Posted Date: 09/12/2018
For years, emergency preparedness in a school setting meant practicing drills for potential tornados or fire. With the increase of violent crimes on school grounds in recent years, the state of Kansas decided to revise the kinds of emergency measures school students should be practicing.
Up to this year, legislation required schools to conduct one fire drill each month and three tornado drills a year. The state suggested, but did not require, intruder/lock down drills.
As of July 1, schools are mandated to conduct 16 emergency preparedness drills over the course of the school year. Of those, four will be fire drills, three will be tornado drills, and nine will be crisis drills that may include intruder response and lock down drills.
Legislation also prohibits announcing the drills beforehand. An exception to this rule is a five minute notice to teachers who work with students who may become upset or whose behavior may escalate due to such drills.
“Safety has always been a top priority in Chanute Public Schools so the implementation of the new legislative initiative will not be a major shift in how we conduct school business,” said Assistant Superintendent Kent Wire. “It will consume more instructional minutes out of the school year, however, our approach to this is, if our students and staff are safer, and feel safer, these will be minutes well spent.”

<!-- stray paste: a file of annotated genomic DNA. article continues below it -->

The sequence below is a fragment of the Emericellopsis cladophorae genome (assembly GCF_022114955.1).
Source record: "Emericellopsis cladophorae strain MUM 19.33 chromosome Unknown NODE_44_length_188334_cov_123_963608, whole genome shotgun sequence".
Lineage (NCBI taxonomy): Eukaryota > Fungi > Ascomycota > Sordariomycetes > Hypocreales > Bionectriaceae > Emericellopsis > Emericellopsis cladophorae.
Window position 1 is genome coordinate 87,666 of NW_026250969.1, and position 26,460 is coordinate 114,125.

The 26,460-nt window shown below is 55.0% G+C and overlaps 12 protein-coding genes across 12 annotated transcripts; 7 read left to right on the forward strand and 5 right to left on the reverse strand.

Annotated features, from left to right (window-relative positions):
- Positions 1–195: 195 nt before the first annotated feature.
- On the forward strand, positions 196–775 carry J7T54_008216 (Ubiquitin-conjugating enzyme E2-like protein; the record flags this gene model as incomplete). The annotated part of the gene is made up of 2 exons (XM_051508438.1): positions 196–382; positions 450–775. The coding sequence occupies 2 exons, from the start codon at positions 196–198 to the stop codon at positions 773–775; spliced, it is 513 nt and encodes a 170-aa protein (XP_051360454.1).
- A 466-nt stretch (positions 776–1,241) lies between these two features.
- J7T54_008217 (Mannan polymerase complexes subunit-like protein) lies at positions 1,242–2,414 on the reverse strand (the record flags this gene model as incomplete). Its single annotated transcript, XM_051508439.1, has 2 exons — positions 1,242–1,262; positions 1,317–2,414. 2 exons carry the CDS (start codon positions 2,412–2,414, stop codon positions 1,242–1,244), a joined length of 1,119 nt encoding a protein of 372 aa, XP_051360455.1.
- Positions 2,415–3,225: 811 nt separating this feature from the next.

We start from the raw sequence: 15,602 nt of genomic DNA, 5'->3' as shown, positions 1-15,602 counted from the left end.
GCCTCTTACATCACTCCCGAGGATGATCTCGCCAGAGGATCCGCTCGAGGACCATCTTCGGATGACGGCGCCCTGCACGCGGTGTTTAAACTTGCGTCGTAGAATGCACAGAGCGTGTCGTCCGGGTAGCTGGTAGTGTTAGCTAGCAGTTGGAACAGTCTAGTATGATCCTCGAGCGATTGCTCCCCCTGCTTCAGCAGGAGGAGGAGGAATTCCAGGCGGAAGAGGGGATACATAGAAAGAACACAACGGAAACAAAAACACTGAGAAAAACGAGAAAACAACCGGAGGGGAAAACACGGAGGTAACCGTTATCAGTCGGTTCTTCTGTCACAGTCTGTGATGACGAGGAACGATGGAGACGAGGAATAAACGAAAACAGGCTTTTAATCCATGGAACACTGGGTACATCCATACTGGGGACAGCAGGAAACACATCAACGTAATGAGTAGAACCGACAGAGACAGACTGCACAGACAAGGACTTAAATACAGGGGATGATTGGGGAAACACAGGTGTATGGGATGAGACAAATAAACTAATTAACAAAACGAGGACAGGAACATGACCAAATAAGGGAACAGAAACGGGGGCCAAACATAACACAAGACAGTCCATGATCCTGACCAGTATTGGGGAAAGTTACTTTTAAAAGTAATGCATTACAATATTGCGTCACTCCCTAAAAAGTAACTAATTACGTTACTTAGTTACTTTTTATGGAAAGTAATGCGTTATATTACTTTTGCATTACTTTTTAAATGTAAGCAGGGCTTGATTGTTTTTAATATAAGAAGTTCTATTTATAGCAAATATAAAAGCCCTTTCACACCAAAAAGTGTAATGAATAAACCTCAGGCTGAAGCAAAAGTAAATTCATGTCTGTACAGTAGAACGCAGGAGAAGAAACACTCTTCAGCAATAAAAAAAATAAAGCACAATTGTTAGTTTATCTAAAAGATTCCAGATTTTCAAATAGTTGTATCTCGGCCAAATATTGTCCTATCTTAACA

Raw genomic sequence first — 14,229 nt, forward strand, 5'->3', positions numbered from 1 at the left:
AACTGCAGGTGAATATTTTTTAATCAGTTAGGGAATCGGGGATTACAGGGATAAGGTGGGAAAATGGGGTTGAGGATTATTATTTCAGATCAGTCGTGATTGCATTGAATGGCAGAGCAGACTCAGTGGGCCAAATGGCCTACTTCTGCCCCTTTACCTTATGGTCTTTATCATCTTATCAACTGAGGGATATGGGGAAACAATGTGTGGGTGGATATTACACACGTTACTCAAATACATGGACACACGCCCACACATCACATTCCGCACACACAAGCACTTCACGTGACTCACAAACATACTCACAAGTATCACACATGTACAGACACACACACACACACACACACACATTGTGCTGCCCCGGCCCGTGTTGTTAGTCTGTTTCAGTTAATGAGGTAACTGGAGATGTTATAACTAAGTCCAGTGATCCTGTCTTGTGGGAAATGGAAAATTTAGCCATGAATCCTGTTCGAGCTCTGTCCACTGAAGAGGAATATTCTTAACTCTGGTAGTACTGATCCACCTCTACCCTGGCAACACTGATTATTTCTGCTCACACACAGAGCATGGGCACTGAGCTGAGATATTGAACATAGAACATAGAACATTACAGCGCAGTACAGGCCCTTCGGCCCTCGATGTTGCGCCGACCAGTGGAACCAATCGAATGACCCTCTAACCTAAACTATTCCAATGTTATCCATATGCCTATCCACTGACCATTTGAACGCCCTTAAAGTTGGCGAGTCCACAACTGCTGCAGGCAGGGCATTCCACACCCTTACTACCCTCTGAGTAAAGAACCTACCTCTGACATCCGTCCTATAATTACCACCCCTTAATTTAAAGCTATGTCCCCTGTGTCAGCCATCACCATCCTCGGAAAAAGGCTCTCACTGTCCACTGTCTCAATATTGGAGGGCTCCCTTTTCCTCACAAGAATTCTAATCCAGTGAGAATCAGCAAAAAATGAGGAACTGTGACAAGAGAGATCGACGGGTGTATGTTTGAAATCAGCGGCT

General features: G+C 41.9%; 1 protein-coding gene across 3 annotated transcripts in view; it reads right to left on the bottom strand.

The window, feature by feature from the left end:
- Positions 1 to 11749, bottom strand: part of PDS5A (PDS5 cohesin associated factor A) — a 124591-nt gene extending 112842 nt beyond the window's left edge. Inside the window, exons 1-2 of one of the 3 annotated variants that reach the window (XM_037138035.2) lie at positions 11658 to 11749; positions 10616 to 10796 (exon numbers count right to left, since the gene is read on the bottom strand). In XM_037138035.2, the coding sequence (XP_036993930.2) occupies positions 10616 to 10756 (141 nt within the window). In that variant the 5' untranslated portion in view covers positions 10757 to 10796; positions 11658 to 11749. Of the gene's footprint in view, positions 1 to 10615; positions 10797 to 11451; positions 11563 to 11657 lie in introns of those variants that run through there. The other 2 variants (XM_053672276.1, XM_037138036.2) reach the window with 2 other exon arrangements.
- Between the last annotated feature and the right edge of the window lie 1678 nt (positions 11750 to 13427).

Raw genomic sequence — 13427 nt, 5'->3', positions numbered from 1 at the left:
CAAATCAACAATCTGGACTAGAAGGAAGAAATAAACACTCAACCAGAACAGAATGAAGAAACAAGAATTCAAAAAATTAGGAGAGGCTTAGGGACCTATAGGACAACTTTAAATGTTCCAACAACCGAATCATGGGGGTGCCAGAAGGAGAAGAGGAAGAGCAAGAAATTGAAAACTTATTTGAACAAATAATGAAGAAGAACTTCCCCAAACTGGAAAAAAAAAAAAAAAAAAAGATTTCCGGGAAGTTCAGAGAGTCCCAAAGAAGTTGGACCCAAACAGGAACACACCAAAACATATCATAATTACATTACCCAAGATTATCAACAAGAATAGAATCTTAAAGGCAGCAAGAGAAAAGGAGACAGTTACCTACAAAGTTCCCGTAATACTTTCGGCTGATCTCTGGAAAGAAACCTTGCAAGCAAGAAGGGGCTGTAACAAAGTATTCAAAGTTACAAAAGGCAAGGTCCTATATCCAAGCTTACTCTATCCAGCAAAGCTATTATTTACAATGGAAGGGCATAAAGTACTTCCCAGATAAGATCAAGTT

In compliance with this new law, Chanute Public Schools will conduct the following crisis drills during the 2018-19 school year:
Non-intruder Lock Down Drill - twice
Used when building classrooms need to be locked down in order to fully restrict student and staff travel in the hallways. Purpose: This could be used when local law enforcement bring in drug dogs to sweep/check lockers, if a suspicious person has been reported in the building, or when a student or staff member is in a medical crisis and administration wants to restrict traffic or visual access.
Shelter in Place (SIP) Drill - once
Used to limit exposure of people to dangerous situations. Purpose: This could be used in the case of toxic environmental spills, dangerous gas leaks, or anhydrous ammonia accidents.
Chanute Public Schools adopted ALICE preparedness training several years ago. ALICE is an active response plan to a violent shooter/killer in the building. It is an acronym for possible responses in the unlikely case there is an active shooter/killer on the property.
A Alert - Announce to all staff there is a violent intruder in the building
L Lock Down
I Inform - Appropriate staff provides information as to the specific location of the intruder. Other actions are triggered by knowing where the intruder is
C Counter - if face to face with the violent intruder, teachers/students/staff practice counter measures
E Evacuate - if possible, classrooms of students flee the area to create space between student and the intruder
ALICE Evacuation Drill - twice
ALICE Lock Down Drill (enhanced lock down, barricade of doors) - twice
ALICE Counter Drill – twice
“It's important to note that drills will be shaped and adjusted to be grade level and age appropriate,” Wire said. “We want to make each of these preparedness drills a learning, training experience for our students.”
The school district has also taken steps to enhance student safety by hiring police officer Brent Wright as a School Resource Officer. Through a cooperative agreement with Chanute PD, he will be walking the hallways, interacting with students and building positive relationships inside the district’s schools. The district’s plan is to add a second SRO, when possible.
New cameras in and around the school buildings were installed over the summer to provide better coverage in all areas. Enhanced door security was also put in place to insure visitors enter through the primary check in location at each school.